Free Newsletters - Space News - Defense Alert - Environment Report - Energy Monitor
by Staff Writers
Raleigh NC (SPX) Mar 25, 2014
Researchers from North Carolina State University have demonstrated that vertically aligned carbon nanofibers (VACNFs) can be manufactured using ambient air, making the manufacturing process safer and less expensive. VACNFs hold promise for use in gene-delivery tools, sensors, batteries and other technologies.
Conventional techniques for creating VACNFs rely on the use of ammonia gas, which is toxic. And while ammonia gas is not expensive, it's not free.
"This discovery makes VACNF manufacture safer and cheaper, because you don't need to account for the risks and costs associated with ammonia gas," says Dr. Anatoli Melechko, an adjunct associate professor of materials science and engineering at NC State and senior author of a paper on the work. "This also raises the possibility of growing VACNFs on a much larger scale."
In the most common method for VACNF manufacture, a substrate coated with nickel nanoparticles is placed in a vacuum chamber and heated to 700 degrees Celsius. The chamber is then filled with ammonia gas and either acetylene or acetone gas, which contain carbon.
When a voltage is applied to the substrate and a corresponding anode in the chamber, the gas is ionized. This creates plasma that directs the nanofiber growth. The nickel nanoparticles free carbon atoms, which begin forming VACNFs beneath the nickel catalyst nanoparticles. However, if too much carbon forms on the nanoparticles it can pile up and clog the passage of carbon atoms to the growing nanofibers.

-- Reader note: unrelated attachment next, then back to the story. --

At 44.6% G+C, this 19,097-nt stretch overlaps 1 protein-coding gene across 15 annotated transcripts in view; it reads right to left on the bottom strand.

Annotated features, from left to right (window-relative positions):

Ammonia's role in this process is to keep carbon from forming a crust on the nanoparticles, which would prevent the formation of VACNFs.
"We didn't think we could grow VACNFs without ammonia or a hydrogen gas," Melechko says. But he tried anyway.
Melechko's team tried the conventional vacuum technique, using acetone gas. However, they replaced the ammonia gas with ambient air - and it worked. The size, shape and alignment of the VACNFs were consistent with the VACNFs produced using conventional techniques.
"We did this using the vacuum technique without ammonia," Melechko says. "But it creates the theoretical possibility of growing VACNFs without a vacuum chamber. If that can be done, you would be able to create VACNFs on a much larger scale."
Melechko also highlights the role of two high school students involved in the work: A. Kodumagulla and V. Varanasi, who are lead authors of the paper. "This discovery would not have happened if not for their approach to the problem, which was free from any preconceptions," Melechko says. "I think they're future materials engineers."
The paper, "Aerosynthesis: Growth of Vertically-aligned Carbon Nanofibres with Air DC Plasma," is published online in Nanomaterials and Nanotechnology. Co-authors include former NC State Ph.D. student Dr. R.C. Pearce; NC State Ph.D. student W.C. Wu; Dr. Joseph Tracy, an associate professor of materials science and engineering at NC State; and D.K. Hensley and T.E. McKnight of Oak Ridge National Laboratory.
North Carolina State University
Nano Technology News From SpaceMart.com
Computer Chip Architecture, Technology and Manufacture
|The content herein, unless otherwise known to be public domain, are Copyright 1995-2014 - Space Media Network. All websites are published in Australia and are solely subject to Australian law and governed by Fair Use principals for news reporting and research purposes. AFP, UPI and IANS news wire stories are copyright Agence France-Presse, United Press International and Indo-Asia News Service. ESA news reports are copyright European Space Agency. All NASA sourced material is public domain. Additional copyrights may apply in whole or part to other bona fide parties. Advertising does not imply endorsement, agreement or approval of any opinions, statements or information provided by Space Media Network on any Web page published or hosted by Space Media Network. Privacy Statement All images and articles appearing on Space Media Network have been edited or digitally altered in some way. Any requests to remove copyright material will be acted upon in a timely and appropriate manner. Any attempt to extort money from Space Media Network will be ignored and reported to Australian Law Enforcement Agencies as a potential case of financial fraud involving the use of a telephonic carriage device or postal service.|